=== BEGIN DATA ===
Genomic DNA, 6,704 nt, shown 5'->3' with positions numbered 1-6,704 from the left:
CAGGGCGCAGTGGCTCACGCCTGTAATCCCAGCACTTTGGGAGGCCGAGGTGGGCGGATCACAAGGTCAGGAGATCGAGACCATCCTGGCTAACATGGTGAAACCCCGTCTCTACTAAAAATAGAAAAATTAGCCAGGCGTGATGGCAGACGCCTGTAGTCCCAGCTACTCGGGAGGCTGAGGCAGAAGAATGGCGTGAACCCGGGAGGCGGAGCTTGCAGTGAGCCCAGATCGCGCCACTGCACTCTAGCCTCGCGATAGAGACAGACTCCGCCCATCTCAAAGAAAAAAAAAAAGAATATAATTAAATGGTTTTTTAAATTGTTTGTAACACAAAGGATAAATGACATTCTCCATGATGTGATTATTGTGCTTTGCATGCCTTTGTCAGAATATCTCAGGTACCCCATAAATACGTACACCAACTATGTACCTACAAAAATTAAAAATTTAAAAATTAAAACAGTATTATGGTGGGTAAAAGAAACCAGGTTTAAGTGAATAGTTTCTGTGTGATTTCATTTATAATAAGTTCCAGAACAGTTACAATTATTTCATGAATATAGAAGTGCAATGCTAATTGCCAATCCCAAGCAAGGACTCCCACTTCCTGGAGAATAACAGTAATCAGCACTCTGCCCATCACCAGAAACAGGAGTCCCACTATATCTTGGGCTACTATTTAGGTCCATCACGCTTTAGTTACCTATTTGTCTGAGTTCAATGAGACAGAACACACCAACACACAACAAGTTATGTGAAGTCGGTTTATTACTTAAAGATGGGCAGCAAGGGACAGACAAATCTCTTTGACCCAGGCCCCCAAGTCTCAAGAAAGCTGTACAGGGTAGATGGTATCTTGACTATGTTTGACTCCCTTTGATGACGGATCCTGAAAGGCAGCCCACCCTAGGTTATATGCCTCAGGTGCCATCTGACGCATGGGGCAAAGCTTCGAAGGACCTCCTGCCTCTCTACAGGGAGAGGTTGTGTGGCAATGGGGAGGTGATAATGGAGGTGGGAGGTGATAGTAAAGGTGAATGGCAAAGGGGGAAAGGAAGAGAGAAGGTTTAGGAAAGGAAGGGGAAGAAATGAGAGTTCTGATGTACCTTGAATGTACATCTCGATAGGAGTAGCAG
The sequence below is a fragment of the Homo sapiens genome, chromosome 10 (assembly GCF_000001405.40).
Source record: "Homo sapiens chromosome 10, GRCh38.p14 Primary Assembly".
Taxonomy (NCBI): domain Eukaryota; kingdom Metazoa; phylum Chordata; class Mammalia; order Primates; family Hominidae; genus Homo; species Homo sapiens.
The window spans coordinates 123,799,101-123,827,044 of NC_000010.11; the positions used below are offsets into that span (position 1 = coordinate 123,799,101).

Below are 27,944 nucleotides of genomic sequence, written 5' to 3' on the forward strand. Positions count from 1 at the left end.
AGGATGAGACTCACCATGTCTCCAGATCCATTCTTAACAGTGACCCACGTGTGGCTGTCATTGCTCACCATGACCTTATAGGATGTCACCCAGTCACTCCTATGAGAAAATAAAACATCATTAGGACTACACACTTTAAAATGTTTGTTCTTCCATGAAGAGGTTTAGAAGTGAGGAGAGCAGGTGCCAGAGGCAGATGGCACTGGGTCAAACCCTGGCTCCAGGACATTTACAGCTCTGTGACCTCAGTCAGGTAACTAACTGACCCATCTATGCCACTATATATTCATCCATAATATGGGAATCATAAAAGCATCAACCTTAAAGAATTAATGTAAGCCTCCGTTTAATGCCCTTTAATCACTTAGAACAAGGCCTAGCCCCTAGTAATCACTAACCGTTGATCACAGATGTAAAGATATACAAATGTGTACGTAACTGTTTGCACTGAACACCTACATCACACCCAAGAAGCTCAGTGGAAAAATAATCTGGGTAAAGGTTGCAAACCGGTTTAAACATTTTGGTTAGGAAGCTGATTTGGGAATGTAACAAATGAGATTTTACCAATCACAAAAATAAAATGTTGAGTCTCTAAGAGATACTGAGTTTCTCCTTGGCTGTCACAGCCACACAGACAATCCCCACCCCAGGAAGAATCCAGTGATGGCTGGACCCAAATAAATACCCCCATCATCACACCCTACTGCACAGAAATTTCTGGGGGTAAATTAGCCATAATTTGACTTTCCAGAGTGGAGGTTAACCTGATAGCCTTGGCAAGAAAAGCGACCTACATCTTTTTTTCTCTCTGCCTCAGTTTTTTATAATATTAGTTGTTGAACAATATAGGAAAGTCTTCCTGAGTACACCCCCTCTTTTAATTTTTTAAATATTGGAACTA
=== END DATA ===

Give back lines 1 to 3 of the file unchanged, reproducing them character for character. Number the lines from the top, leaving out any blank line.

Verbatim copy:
Genomic DNA, 6,704 nt, shown 5'->3' with positions numbered 1-6,704 from the left:
CAGGGCGCAGTGGCTCACGCCTGTAATCCCAGCACTTTGGGAGGCCGAGGTGGGCGGATCACAAGGTCAGGAGATCGAGACCATCCTGGCTAACATGGTGAAACCCCGTCTCTACTAAAAATAGAAAAATTAGCCAGGCGTGATGGCAGACGCCTGTAGTCCCAGCTACTCGGGAGGCTGAGGCAGAAGAATGGCGTGAACCCGGGAGGCGGAGCTTGCAGTGAGCCCAGATCGCGCCACTGCACTCTAGCCTCGCGATAGAGACAGACTCCGCCCATCTCAAAGAAAAAAAAAAAGAATATAATTAAATGGTTTTTTAAATTGTTTGTAACACAAAGGATAAATGACATTCTCCATGATGTGATTATTGTGCTTTGCATGCCTTTGTCAGAATATCTCAGGTACCCCATAAATACGTACACCAACTATGTACCTACAAAAATTAAAAATTTAAAAATTAAAACAGTATTATGGTGGGTAAAAGAAACCAGGTTTAAGTGAATAGTTTCTGTGTGATTTCATTTATAATAAGTTCCAGAACAGTTACAATTATTTCATGAATATAGAAGTGCAATGCTAATTGCCAATCCCAAGCAAGGACTCCCACTTCCTGGAGAATAACAGTAATCAGCACTCTGCCCATCACCAGAAACAGGAGTCCCACTATATCTTGGGCTACTATTTAGGTCCATCACGCTTTAGTTACCTATTTGTCTGAGTTCAATGAGACAGAACACACCAACACACAACAAGTTATGTGAAGTCGGTTTATTACTTAAAGATGGGCAGCAAGGGACAGACAAATCTCTTTGACCCAGGCCCCCAAGTCTCAAGAAAGCTGTACAGGGTAGATGGTATCTTGACTATGTTTGACTCCCTTTGATGACGGATCCTGAAAGGCAGCCCACCCTAGGTTATATGCCTCAGGTGCCATCTGACGCATGGGGCAAAGCTTCGAAGGACCTCCTGCCTCTCTACAGGGAGAGGTTGTGTGGCAATGGGGAGGTGATAATGGAGGTGGGAGGTGATAGTAAAGGTGAATGGCAAAGGGGGAAAGGAAGAGAGAAGGTTTAGGAAAGGAAGGGGAAGAAATGAGAGTTCTGATGTACCTTGAATGTACATCTCGATAGGAGTAGCAG
The sequence below is a fragment of the Homo sapiens genome, chromosome 10 (assembly GCF_000001405.40).